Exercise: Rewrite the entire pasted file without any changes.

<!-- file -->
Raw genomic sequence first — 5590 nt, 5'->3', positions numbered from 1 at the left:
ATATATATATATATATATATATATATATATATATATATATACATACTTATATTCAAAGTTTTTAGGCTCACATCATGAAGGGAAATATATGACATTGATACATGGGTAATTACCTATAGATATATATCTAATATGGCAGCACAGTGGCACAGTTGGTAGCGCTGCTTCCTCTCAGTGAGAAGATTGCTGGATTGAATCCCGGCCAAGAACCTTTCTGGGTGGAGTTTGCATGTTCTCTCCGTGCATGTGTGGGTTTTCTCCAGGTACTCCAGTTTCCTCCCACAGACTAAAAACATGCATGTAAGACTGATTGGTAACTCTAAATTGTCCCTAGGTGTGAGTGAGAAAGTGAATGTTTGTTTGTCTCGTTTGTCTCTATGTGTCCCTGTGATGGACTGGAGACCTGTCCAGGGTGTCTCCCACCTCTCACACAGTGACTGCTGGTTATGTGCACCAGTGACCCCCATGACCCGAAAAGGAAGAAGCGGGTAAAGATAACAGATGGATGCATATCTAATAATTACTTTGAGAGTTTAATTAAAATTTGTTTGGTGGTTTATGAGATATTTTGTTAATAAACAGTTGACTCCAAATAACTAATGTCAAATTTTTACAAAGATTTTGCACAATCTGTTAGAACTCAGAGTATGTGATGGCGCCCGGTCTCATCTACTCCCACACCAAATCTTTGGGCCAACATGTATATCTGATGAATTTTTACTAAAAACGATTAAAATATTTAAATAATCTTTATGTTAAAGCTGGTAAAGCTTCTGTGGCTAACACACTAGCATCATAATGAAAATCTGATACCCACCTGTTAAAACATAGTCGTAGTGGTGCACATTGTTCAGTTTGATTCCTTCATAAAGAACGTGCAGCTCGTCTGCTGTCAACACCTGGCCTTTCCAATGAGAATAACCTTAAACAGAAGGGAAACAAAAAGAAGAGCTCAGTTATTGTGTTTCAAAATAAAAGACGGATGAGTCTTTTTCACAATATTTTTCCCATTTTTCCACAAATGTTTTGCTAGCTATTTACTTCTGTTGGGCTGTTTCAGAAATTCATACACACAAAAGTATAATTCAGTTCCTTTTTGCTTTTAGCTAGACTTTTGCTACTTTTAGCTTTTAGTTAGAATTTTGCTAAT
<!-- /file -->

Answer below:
Raw genomic sequence first — 5590 nt, 5'->3', positions numbered from 1 at the left:
ATATATATATATATATATATATATATATATATATATATATACATACTTATATTCAAAGTTTTTAGGCTCACATCATGAAGGGAAATATATGACATTGATACATGGGTAATTACCTATAGATATATATCTAATATGGCAGCACAGTGGCACAGTTGGTAGCGCTGCTTCCTCTCAGTGAGAAGATTGCTGGATTGAATCCCGGCCAAGAACCTTTCTGGGTGGAGTTTGCATGTTCTCTCCGTGCATGTGTGGGTTTTCTCCAGGTACTCCAGTTTCCTCCCACAGACTAAAAACATGCATGTAAGACTGATTGGTAACTCTAAATTGTCCCTAGGTGTGAGTGAGAAAGTGAATGTTTGTTTGTCTCGTTTGTCTCTATGTGTCCCTGTGATGGACTGGAGACCTGTCCAGGGTGTCTCCCACCTCTCACACAGTGACTGCTGGTTATGTGCACCAGTGACCCCCATGACCCGAAAAGGAAGAAGCGGGTAAAGATAACAGATGGATGCATATCTAATAATTACTTTGAGAGTTTAATTAAAATTTGTTTGGTGGTTTATGAGATATTTTGTTAATAAACAGTTGACTCCAAATAACTAATGTCAAATTTTTACAAAGATTTTGCACAATCTGTTAGAACTCAGAGTATGTGATGGCGCCCGGTCTCATCTACTCCCACACCAAATCTTTGGGCCAACATGTATATCTGATGAATTTTTACTAAAAACGATTAAAATATTTAAATAATCTTTATGTTAAAGCTGGTAAAGCTTCTGTGGCTAACACACTAGCATCATAATGAAAATCTGATACCCACCTGTTAAAACATAGTCGTAGTGGTGCACATTGTTCAGTTTGATTCCTTCATAAAGAACGTGCAGCTCGTCTGCTGTCAACACCTGGCCTTTCCAATGAGAATAACCTTAAACAGAAGGGAAACAAAAAGAAGAGCTCAGTTATTGTGTTTCAAAATAAAAGACGGATGAGTCTTTTTCACAATATTTTTCCCATTTTTCCACAAATGTTTTGCTAGCTATTTACTTCTGTTGGGCTGTTTCAGAAATTCATACACACAAAAGTATAATTCAGTTCCTTTTTGCTTTTAGCTAGACTTTTGCTACTTTTAGCTTTTAGTTAGAATTTTGCTAAT